Wolfe has good news for nervous secularists: they needn't worry so much about their evangelical neighbors. While some judgmental, fire-breathing types are still to be found, most evangelicals, Wolfe claims, practice a cool faith--not cool as in tepid, but cool as in tolerant, cool as the opposite of uptight. Their God of love isn't angry, ever, it seems, and they don't talk much about sin, let alone damnation. Edwards is history.
A less comfortable version of Edwards is found in the ministry of John Piper, the hyper-Calvinist pastor of Bethlehem Baptist Church in Minneapolis. A prolific writer and a speaker much in demand, Piper would agree with Wolfe's depiction of the general tendency of evangelicalism today, but while Wolfe regards the passing of "old-time religion" as a good thing, Piper deplores it--and he finds in Edwards exactly what Christians today are most urgently in need of.
For those who have taken Piper's message to heart--where I live, they include some of the best and the brightest students at Wheaton College and even groups of high school students who meet to read Piper and Edwards together--Edwards offers an alternative to a flabby faith that has lost its grounding. They positively revel in the Edwards who told his terrified listeners about "the God that holds you over the pit of hell, much as one holds a spider, or some loathsome insect, over the fire."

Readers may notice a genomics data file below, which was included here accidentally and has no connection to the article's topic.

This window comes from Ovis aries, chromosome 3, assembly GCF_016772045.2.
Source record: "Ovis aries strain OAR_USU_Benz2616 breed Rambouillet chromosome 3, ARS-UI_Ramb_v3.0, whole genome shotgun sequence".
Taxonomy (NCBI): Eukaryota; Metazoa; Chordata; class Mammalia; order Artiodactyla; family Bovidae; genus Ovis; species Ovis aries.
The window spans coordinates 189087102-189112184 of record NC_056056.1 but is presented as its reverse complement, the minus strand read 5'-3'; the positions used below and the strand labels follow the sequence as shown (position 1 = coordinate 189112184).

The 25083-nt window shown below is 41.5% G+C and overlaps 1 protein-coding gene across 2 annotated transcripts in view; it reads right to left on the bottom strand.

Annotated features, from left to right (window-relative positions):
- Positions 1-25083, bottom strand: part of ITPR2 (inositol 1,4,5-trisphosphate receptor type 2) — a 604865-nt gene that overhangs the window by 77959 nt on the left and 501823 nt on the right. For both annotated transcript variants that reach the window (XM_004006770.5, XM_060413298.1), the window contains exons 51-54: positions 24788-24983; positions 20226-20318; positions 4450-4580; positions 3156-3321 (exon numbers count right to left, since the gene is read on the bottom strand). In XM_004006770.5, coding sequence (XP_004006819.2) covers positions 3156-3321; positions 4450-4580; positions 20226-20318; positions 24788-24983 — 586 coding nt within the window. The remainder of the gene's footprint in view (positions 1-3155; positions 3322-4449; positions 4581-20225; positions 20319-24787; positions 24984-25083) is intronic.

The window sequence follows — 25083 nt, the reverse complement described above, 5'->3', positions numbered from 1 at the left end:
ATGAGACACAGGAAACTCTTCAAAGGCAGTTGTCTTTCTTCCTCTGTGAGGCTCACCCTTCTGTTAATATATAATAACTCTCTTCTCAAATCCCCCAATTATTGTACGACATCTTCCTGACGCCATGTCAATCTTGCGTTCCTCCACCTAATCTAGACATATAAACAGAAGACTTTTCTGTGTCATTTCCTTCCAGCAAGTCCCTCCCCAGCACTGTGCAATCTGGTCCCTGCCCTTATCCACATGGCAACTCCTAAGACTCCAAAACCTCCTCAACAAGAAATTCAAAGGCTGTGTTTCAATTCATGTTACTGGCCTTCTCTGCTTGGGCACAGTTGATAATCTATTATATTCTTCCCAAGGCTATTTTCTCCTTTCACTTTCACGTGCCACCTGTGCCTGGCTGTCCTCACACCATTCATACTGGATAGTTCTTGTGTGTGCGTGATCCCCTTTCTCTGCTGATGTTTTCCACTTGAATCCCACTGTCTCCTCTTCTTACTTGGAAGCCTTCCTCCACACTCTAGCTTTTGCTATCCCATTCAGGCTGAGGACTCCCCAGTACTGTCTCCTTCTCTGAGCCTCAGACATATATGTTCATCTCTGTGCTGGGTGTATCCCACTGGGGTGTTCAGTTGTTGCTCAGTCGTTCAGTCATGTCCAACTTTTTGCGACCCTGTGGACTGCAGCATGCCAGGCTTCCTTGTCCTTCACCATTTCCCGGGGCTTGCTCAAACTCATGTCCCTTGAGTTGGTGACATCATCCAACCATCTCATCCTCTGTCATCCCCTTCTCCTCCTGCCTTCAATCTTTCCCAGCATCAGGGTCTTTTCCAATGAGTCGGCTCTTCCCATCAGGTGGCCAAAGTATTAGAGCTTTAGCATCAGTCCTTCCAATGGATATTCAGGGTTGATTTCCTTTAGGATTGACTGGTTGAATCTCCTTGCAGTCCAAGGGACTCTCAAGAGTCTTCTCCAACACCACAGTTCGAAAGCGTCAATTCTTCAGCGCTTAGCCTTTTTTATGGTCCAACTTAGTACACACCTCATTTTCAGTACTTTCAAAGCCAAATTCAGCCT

Most of the evangelicals I know are neither as "cool" as Wolfe suggests nor as "hot" as Piper and his followers. In some ways they are as distant from Edwards as they are from a congregation in 10th-century Ireland, say. Yet in other ways, they share a common language with the great Puritan--sustained by the conviction that, despite all the transmutations the Church has experienced over the course of 2,000 years, it is all finally one coherent story that Christians bear witness to: a cosmic story of creation, fall, and redemption, Christ's victory over sin and death pointing toward the joyful restoration of all things.
It was in that spirit, I think, that Korean Presbyterians, Midwestern Baptists, and Christians of many other varieties joined in celebrating Jonathan Edwards' 300th birthday.